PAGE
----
Brittany Breed Guide
Middle Age: 5 years
Geriatric Age: 10 years
Life Span: 12 to 14 years
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Brittany Breed Info & History
Intelligent, athletic, and confident- the Brittany Spaniel dog breed has been a family favorite for years. They were first reported in 17th century through sophisticated paintings and tapestries, which highlighted a medium-sized breed with a white and orange coat.
Originally from the northwestern corner of France, this breed excelled at hunting and retrieving small game, especially birds. Even today, Brittany owners notice how their furry companions always have a special eye for things in the sky. Due to their size and specialized hunting qualities, many historians believe that the Brittany has close genetic ties to the Welsh Springer Spaniel.
In the early 1900’s, Brittany’s re-established themselves from a hunting breed to a high-class show dog. Their high intelligence and beautiful appearance made them a popular choice for dog shows and competitions throughout France, which eventually sparked an interest across the Atlantic.
It wasn’t until 1931 that the Brittany was brought to the United States. As soon as the breed made their debut, they steadily increased in popularity, and are still an American favorite to this day. Three years later, the AKC finally recognized them as an official breed. Today, the Brittany is among the top 25 most popular breeds in the United States. Their loving personalities and even temperament make them a favorable choice for many pet owners. To learn more about this breed, continue reading the complete Brittany information guide below.
Brittany Temperament & Personality
The Brittany tends to be a happy, go-lucky dog that thrives from human companionship. They love to please their owners and feel the need to be involved in any kind of family activity. When owning a Brittany, it’s important to remember that this breed is happiest outdoors; whether it’s a run through the park or a hike in the woods.
Not only are they an active breed, but they also exhibit high intelligence as well. That means they will need daily mental stimulation to keep them entertained. The last thing you want is for your Brittany to become bored. Boredom will spark mischievousness and unpleasant behavior. To avoid this from happening, make sure your dog gets plenty of exercise and mental stimulation as frequently as possible.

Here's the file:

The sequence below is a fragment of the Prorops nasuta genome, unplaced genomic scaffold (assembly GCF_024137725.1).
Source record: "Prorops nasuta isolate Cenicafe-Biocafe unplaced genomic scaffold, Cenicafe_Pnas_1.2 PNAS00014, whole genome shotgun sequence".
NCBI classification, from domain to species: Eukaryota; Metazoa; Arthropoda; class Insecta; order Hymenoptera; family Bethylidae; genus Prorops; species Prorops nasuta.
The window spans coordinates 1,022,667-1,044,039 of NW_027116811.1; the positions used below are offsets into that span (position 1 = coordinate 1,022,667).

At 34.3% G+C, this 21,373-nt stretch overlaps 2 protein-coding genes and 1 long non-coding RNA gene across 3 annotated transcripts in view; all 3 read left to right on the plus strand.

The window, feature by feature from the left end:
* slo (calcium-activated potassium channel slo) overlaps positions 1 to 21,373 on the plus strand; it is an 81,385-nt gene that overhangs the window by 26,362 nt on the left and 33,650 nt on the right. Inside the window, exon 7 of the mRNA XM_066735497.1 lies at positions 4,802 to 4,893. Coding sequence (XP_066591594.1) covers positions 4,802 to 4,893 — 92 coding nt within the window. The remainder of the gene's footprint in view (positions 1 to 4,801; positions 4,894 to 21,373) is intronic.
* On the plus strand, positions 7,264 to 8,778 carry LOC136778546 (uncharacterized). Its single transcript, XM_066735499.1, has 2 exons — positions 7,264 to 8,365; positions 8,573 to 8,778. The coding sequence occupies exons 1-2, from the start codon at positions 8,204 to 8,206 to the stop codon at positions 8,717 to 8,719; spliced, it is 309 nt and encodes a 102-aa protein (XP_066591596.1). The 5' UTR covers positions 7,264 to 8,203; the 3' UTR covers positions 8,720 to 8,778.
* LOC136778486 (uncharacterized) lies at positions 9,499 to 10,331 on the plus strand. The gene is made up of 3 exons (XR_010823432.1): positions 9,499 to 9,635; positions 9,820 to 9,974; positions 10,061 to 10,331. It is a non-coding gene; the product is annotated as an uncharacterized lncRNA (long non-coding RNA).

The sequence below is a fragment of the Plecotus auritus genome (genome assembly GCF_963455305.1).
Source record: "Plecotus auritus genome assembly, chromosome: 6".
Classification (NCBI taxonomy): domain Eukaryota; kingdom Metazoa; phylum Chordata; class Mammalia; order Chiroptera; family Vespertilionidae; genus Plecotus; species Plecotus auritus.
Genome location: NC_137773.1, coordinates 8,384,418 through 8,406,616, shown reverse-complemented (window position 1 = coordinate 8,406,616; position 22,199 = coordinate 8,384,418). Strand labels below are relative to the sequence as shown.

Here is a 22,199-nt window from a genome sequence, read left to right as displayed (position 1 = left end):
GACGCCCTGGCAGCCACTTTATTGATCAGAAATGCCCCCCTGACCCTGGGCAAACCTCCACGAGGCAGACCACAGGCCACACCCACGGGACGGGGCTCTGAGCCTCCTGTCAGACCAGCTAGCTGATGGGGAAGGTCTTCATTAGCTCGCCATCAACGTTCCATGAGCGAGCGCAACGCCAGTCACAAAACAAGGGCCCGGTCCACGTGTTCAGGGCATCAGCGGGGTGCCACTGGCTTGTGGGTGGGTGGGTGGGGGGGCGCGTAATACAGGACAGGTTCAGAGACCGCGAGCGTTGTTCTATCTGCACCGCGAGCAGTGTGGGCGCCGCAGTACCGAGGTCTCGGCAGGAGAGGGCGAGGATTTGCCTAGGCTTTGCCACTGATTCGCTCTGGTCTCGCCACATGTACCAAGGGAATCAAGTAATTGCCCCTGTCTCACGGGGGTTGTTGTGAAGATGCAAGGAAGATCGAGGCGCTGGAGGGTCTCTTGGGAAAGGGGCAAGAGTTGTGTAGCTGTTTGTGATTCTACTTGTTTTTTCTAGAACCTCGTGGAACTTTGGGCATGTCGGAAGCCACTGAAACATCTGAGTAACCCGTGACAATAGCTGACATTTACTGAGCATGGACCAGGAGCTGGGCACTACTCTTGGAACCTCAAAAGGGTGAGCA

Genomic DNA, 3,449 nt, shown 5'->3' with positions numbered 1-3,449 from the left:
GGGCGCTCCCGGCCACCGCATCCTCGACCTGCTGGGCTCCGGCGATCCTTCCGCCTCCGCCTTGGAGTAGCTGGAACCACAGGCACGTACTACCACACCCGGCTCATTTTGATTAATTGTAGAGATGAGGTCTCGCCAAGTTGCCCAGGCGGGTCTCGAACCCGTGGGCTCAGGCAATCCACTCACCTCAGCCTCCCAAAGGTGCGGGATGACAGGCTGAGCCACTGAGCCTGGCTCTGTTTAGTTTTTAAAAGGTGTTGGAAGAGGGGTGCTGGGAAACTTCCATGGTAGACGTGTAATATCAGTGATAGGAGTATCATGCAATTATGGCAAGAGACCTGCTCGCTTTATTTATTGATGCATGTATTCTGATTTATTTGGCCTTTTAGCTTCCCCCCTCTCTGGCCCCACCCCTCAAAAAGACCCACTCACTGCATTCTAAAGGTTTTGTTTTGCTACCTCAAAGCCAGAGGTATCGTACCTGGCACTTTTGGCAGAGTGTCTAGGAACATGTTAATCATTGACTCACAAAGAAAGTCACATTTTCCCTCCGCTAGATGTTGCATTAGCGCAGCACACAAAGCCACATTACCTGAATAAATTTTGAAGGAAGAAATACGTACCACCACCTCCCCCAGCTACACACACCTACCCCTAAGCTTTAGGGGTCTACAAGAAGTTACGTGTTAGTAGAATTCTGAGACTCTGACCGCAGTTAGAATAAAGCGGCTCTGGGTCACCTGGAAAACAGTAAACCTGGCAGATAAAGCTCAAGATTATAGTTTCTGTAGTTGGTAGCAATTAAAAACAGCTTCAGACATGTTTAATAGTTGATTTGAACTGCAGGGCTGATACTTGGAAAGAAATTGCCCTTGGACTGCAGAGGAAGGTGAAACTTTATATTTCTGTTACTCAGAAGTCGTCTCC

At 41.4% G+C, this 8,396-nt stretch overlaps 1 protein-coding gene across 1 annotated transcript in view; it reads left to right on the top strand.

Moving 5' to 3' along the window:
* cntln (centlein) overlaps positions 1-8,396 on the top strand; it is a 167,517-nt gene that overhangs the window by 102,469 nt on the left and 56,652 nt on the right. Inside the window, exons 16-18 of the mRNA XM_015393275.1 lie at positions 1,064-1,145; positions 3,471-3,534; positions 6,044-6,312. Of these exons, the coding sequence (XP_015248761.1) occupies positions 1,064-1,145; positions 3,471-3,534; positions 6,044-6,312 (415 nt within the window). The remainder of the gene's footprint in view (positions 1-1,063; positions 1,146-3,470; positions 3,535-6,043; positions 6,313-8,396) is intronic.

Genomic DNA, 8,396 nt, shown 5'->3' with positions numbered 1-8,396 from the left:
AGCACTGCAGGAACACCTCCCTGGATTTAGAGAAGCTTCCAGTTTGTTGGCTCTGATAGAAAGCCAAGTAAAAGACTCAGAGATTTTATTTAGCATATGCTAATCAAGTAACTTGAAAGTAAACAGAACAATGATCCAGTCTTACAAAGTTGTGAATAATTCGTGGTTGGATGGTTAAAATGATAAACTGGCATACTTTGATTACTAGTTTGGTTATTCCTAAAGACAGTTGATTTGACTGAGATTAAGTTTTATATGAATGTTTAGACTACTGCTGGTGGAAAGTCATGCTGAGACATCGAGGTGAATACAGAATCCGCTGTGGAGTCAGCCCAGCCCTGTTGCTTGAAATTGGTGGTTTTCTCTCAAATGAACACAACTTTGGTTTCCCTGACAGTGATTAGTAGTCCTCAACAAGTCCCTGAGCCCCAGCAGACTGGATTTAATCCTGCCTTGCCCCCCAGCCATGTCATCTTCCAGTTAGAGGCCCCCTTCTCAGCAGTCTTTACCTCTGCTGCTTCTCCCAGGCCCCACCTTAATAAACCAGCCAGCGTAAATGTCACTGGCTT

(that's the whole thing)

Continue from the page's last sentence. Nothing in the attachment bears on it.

Also with this breed, make sure to socialize them as soon as you bring them home. Familiarize your Brittany with different people, places, and experiences so they will become a more well-rounded pup later on in life.
A common fault with this breed is their dependency on human interaction. Unlike most breeds, Brittany’s need a lot of attention from their owners. If they are left alone for long periods of time or are not getting an adequate amount of attention, they are at high risk for developing separation anxiety. If you are looking for a dog that is low maintenance and can entertain themselves, then the Brittany breed would not be the most suitable option for you.
Training a Brittany
Loved for their high level of intelligence, the Brittany reacts well to common training efforts. The earlier you start the training process, the greater the chances they will be able to develop the proper skillset of a well-behaved companion.
Brittany’s will excel during training, however, make sure to only use positive reinforcement when you are trying to enforce good behavior. They tend to be a very sensitive breed and may become emotionally distressed if they are treated poorly. Soft words, treats, and praise are all positive tactics that will encourage favorable behavior when it comes to your Brittany.
Exercise Requirements for a Brittany
Even though a Brittany can adapt to apartment or city living, they are best suited for spacious yards or farms. This medium-sized breed needs to be physically and mentally stimulated frequently and has to have several walks throughout the day in order to keep their energy at bay. Don’t expect this breed to be satisfied with a quick stroll around the block. Some Brittany’s will require an hour or more of physical activity to keep them happy and healthy.
If they are given a job to do, even better. That’s why obedience and agility training are both popular activities for this breed to engage in. Their owner needs to find exercises that challenge them not only physically, but mentally as well. As said before, Brittany’s have a tendency to become bored, which is the direct result of insufficient exercise.
Brittany Life Span & Longevity